Compressor does not have to be, nor does it even launch when using the Droplet. To use the Droplet simply drag the files you want to compress onto the droplet. The Droplet window will open, which allows you to confirm the setting, the output file name, and the destination.

Figure 26 Droplet Window

With the Droplet window open, you can add more files to the job, simply by dragging them into the panel on the left. If you don’t want to bother with this window, you can uncheck it’s appearance in the lower left.

Templates and Job Chaining

Templates allow you combine multiple presets and save them as a single job. So for instance if you repeated need to encode files in H.264 for the web as well as .m4v for Apple devices, and a ProRes master. You can make a job that has these three settings, including the destinations you want, and then with the job selected (not a single setting) use File>Save As Template. The template is stored in Library/Application Support/Compressor. To use your custom template select File>New Batch from Template or Shift-Command-N. The template drop-down will appear and your custom template will appear there. Make sure you open the template first, then add the video into it.

Custom Batch Template

Job chaining allows you to use the output of one compression job as the source file for subsequent jobs. I’m not a great fan of this feature as it means you’re double compressing your media. I think it’s always better to compress from the original master file directly to the output format you want rather than going through an intermediate compression.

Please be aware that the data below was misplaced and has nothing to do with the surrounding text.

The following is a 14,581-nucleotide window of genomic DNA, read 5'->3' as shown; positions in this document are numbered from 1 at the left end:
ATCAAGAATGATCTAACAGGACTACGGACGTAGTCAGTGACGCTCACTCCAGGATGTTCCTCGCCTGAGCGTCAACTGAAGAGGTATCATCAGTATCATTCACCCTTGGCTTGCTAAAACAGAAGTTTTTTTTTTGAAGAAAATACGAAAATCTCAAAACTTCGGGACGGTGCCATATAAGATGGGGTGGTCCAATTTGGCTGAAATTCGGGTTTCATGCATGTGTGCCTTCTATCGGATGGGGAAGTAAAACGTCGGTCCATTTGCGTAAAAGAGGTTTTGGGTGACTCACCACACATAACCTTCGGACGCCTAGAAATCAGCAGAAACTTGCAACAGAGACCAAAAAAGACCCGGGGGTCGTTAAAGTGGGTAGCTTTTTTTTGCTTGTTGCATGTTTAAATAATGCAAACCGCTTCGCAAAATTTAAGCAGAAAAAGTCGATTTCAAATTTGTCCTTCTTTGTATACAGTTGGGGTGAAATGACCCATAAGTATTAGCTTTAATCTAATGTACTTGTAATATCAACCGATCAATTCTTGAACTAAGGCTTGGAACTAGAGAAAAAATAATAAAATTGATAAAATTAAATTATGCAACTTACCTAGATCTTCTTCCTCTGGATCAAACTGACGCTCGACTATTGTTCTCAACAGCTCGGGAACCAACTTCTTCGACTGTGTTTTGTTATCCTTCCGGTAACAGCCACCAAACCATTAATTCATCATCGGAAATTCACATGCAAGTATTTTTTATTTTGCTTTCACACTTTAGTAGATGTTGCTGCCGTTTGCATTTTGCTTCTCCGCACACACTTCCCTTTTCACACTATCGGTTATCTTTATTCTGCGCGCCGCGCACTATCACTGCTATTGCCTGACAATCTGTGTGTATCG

This feature is useful if you working from a high resolution master, and going through a high resolution intermediate, ProRes 422 or better. This allows you to do apply some repetitive actions such as deinterlacing in Frame Controls, or gamma and saturation correction in Effects, or retiming, in the intermediate compression and then not have to repeat these in subsequent encoding processes.

To create a job chain, import your master file and apply a setting maintaining the resolution that applies the effects and corrections you want. Then select the setting in the first job that you want to use as the input file and use Job>New Job from Target Output. A new job will appear with a chain link icon.

Figure 27 Job Chaining

Job chaining can be useful, just use it wisely.


Qmaster allows you to do distributed compression to any computers on your network that have Compressor 4 installed.

To set up Qmaster open Compressor on each machine you want to use and from the menus select Apple Qmaster>Share This Computer. In the dialog check on Share this computer and select Services only. Also check on Compressor under Services.

Figure 28 Qmaster Sharing Dialog

In Encoder settings make sure Allow Job Segmenting is checked on; and when you submit the job, make sure you check on This Computer Plus

That’s it for our quick look at Compressor! I hope you found it useful and get a lot out of working with Compressor.